Can intrinsicvowel F0 be explained by source/tract ß ,3 coupl,ng. William G. Ewan

Department of OralBiology,University of Connecticut HealthCenter,Farmington, Connecticut 06032 (Received7 September1978;revised26 March 1979) There is extensiveevidencethat in the samephoneticenvironmentthe voicefundamentalfrequency(F0) of vowelsvariesdirectly with vowel "height." This F0 differencebetweenvowelscould be causedby acoustic interactionbetweenthe first vowel formant and the vibratingvocal folds. Sincehigher vowelshave lower first formants than low vowels the acousticinteractionshould be greatestfor high vowels whose first formant frequenciesare closerin frequencyto F0. Ten speakerswere usedto seeif acousticinteraction could causethe F0 differences.The consonant[m] was recordedin the utterances[umu] and [ama]. Althoughthe formant structureof [m] in [umu] and [ama] shouldnot differ significantly,the F0 of each [m] allophonewas significantlydifferent. However, the F0 of each [m] allophonedid not differ

significantlyfrom the F0 qf the followingvowel.Theseresultsdid not supportacousticinteraction. However, it is quite reasonableto concludethat the F0 variation of [m] was causedby coarticulatory anticipationof the tongueand jaw for the followingvowel.Another experimentis offeredin order to help explain the physical causesof intrinsic vowel F0. In this experimentF0 lowering was found at the beginningof vowelsfollowing Arabic pharyngealapproximants.This finding indicatesthat the F0 of pharyngealconstrictingvowels,e.g., [•e] and [a], might be loweredas a resultof similar articulatory movements,viz. tonguecompressionand activepharyngealconstriction. PACS numbers:43.70.Bk, 43.70.Ve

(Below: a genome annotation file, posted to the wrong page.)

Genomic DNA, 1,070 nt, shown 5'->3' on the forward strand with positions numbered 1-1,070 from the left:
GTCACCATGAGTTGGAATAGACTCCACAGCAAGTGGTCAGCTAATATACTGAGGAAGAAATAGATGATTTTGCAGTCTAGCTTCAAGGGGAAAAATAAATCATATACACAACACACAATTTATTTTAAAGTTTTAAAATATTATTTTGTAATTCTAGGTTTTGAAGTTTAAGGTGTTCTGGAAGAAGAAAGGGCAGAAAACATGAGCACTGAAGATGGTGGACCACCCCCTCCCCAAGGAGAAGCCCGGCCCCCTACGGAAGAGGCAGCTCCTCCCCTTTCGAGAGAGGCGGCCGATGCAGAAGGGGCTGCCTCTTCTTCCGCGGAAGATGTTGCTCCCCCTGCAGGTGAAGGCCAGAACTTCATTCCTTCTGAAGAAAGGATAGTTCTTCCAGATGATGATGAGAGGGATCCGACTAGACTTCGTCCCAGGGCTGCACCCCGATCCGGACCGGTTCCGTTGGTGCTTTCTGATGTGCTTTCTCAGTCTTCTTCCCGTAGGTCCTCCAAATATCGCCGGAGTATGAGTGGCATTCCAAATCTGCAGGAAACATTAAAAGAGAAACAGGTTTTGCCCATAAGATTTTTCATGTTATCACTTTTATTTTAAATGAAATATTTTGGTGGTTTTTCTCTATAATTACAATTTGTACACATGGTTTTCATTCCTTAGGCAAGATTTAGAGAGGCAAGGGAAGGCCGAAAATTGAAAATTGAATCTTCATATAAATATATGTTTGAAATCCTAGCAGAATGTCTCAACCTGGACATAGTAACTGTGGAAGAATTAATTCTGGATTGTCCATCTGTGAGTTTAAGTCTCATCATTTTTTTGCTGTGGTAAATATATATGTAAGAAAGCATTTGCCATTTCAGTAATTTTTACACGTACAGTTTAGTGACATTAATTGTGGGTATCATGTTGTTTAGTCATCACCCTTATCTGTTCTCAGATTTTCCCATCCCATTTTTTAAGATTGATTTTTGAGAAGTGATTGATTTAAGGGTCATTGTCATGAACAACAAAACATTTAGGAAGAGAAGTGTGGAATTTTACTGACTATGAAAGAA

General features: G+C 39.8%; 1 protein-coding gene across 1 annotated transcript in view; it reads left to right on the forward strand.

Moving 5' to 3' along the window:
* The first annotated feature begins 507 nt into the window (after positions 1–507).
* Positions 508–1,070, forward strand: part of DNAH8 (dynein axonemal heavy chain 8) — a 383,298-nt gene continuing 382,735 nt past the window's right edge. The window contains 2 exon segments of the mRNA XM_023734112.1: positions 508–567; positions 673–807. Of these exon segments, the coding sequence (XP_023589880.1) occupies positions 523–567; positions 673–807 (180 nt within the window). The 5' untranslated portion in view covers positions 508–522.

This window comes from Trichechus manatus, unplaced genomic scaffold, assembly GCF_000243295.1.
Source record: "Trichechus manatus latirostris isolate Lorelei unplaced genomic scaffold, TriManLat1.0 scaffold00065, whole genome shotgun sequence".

intrinsic F0. Third, an F0 versus F1 plot using data from Peterson and Barney (1952) and Atkinson (1972)

The fundamentalfrequency of voice (F0) of vowels varies directly with vowel "height." A "high" vowel

showed a disturbing mount of scatter. The scatter observed by Ohala indicates that acoustic coupling, at least acoustic coupling alone, probably does not cause intrinsic vowel F0.

suchas [u] may have an F0 as much as 25 Hz higher than a "low" vowel such as [a] in the same phonetic environment[see reviews,of this subjectby Atkinson (1973), Ohala (1973), Hombert (1975), Petersen (1978),

and Ewan (1976)]. Slight but statistically significant differences in F0 between vowels have even been observed when vowels were sung at the same pitch (C.K. Chuang, personal communication). If the cause of this phenomenon were known, it might help us to better understand the mechanism available to speakers for

voluntary F0 regulation.

A hypothesis has been offered by Atkinson (1973) to account for the intrinsic variation in F0 between

vowels. In referring to Flanagan and Landgraf (1968), he suggestedthat the closer the first resonance (F1) of the vocal tract is to F0, the greater effect that re-

Another possibility is that intrinsic F0 is caused by a physical change in the vocal tract which alters the length or tension of the vibrating vocal folds. This

possibility was first consideredby Ladefoged(1964). Ladefoged suggested that the tongue pulls increasingly on the vocal folds for progressively higher vowels.